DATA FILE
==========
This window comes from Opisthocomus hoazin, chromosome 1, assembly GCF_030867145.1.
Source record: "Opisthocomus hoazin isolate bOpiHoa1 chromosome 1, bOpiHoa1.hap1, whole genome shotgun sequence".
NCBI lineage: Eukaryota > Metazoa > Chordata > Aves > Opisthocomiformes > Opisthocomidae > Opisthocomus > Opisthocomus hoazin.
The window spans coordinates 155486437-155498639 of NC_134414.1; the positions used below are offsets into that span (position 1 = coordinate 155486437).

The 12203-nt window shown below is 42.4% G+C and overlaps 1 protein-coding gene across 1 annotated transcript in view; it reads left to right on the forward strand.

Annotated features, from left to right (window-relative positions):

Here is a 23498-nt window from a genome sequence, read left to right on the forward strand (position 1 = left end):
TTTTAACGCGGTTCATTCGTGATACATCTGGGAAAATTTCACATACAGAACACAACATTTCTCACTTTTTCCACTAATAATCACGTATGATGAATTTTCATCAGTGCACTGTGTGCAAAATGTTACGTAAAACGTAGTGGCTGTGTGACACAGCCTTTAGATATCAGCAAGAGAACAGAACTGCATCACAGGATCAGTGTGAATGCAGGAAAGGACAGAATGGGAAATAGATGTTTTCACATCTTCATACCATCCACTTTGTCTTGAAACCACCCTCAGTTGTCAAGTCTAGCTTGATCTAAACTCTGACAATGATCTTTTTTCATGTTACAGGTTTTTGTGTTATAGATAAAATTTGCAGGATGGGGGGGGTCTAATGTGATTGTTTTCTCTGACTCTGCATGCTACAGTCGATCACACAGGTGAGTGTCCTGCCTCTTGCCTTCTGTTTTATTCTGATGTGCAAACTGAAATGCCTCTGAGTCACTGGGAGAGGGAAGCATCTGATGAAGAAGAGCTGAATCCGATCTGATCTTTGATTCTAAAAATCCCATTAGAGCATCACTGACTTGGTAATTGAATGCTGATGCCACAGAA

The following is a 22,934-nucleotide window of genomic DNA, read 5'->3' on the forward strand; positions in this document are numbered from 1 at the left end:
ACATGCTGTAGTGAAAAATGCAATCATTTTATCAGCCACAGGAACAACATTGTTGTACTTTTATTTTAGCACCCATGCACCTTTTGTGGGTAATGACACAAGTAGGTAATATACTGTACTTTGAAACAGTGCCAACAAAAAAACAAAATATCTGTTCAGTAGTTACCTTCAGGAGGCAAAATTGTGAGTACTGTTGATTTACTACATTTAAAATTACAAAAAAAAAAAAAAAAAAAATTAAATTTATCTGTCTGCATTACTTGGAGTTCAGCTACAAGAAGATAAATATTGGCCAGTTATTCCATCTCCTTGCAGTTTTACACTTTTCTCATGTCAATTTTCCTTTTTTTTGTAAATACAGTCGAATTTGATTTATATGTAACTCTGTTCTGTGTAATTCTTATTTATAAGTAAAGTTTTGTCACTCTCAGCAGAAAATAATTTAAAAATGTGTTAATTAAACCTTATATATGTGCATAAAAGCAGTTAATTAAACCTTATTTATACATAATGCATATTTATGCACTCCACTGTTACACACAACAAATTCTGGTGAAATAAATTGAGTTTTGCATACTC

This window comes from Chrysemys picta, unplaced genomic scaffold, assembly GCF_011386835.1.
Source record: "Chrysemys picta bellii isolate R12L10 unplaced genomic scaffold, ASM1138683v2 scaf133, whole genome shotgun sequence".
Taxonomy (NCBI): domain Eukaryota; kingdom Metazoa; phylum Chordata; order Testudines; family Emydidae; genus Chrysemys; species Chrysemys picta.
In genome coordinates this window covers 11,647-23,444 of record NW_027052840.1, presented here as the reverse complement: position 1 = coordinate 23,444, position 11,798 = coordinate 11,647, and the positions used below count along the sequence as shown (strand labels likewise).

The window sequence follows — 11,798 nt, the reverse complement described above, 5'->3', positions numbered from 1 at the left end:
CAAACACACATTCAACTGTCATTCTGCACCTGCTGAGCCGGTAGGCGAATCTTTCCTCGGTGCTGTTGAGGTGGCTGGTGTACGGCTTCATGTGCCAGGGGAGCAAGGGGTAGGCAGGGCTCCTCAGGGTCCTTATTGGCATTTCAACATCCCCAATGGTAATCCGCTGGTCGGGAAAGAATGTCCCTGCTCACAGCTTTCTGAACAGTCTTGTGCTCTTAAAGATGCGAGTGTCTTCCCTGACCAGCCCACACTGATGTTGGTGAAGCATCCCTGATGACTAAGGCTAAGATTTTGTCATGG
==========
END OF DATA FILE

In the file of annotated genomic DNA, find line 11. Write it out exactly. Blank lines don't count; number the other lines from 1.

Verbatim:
This window comes from Chrysemys picta, unplaced genomic scaffold, assembly GCF_011386835.1.